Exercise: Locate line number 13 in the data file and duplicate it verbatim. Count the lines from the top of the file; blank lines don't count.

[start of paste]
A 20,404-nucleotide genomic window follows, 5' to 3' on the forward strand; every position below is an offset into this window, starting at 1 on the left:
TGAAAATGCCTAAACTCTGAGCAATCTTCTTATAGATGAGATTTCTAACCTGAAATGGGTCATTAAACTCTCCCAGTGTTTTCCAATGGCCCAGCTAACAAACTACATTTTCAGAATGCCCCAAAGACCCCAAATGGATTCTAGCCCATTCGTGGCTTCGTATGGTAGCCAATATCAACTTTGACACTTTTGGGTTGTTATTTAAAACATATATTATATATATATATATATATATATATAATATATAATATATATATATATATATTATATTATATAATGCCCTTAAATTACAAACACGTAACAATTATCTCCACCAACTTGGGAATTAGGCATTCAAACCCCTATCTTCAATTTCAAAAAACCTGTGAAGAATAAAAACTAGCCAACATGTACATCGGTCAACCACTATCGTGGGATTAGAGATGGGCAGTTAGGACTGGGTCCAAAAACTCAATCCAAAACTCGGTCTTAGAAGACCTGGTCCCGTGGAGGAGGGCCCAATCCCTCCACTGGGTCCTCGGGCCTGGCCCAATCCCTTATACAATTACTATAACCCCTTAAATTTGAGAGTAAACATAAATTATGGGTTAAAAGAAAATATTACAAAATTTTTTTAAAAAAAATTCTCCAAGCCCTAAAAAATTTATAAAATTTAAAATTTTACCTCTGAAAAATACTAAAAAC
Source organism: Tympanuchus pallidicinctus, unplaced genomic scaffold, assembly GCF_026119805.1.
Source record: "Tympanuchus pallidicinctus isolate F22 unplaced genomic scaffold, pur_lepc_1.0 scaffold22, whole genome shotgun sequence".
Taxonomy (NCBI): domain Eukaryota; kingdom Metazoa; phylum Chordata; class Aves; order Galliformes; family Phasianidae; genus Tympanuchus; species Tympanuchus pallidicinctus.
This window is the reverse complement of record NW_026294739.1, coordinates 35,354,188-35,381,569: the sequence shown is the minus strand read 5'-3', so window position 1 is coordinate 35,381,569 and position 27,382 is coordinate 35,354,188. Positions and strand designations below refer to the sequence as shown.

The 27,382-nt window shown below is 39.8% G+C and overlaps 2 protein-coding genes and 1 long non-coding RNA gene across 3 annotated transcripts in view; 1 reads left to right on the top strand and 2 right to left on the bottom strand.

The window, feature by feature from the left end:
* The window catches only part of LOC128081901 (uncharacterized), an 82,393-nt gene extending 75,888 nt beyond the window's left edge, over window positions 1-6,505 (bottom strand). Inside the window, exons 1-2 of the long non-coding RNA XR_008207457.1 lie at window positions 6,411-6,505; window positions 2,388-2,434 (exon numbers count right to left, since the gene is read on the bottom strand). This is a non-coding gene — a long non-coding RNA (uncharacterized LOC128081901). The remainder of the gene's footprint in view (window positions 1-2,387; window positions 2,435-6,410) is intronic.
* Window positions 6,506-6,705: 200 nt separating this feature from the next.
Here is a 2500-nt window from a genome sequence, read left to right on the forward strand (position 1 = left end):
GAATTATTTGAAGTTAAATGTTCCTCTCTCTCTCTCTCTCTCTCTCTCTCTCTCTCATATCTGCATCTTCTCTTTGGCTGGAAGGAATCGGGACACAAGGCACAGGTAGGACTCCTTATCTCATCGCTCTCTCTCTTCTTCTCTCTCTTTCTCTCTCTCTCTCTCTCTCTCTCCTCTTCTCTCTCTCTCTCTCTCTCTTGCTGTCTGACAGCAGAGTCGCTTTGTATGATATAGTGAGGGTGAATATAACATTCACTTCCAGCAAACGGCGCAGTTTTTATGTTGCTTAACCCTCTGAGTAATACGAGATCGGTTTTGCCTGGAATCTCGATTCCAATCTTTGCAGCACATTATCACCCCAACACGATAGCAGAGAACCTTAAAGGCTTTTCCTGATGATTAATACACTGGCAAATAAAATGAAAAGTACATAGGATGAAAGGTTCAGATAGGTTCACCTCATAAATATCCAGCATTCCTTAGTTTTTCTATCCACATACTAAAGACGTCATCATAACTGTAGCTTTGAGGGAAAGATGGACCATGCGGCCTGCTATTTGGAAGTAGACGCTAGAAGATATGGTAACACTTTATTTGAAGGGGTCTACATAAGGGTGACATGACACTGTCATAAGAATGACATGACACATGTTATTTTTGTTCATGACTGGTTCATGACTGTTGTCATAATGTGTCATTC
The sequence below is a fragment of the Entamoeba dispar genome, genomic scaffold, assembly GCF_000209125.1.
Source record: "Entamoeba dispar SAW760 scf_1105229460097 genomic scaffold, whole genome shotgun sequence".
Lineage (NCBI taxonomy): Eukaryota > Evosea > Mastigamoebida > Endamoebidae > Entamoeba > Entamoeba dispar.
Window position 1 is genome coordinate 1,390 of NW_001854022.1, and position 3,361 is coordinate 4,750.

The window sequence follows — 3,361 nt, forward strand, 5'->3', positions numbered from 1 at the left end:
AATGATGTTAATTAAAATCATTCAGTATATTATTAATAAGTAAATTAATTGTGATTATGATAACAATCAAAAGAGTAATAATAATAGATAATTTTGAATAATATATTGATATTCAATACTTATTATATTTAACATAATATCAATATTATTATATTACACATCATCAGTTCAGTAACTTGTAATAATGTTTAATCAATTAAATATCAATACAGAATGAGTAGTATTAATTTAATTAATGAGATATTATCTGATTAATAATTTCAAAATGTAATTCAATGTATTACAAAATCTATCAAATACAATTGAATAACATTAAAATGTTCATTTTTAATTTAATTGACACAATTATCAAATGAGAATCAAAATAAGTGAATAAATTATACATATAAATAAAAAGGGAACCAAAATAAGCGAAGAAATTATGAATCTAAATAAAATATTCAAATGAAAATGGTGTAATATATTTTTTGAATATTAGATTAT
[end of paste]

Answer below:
The sequence below is a fragment of the Entamoeba dispar genome, genomic scaffold, assembly GCF_000209125.1.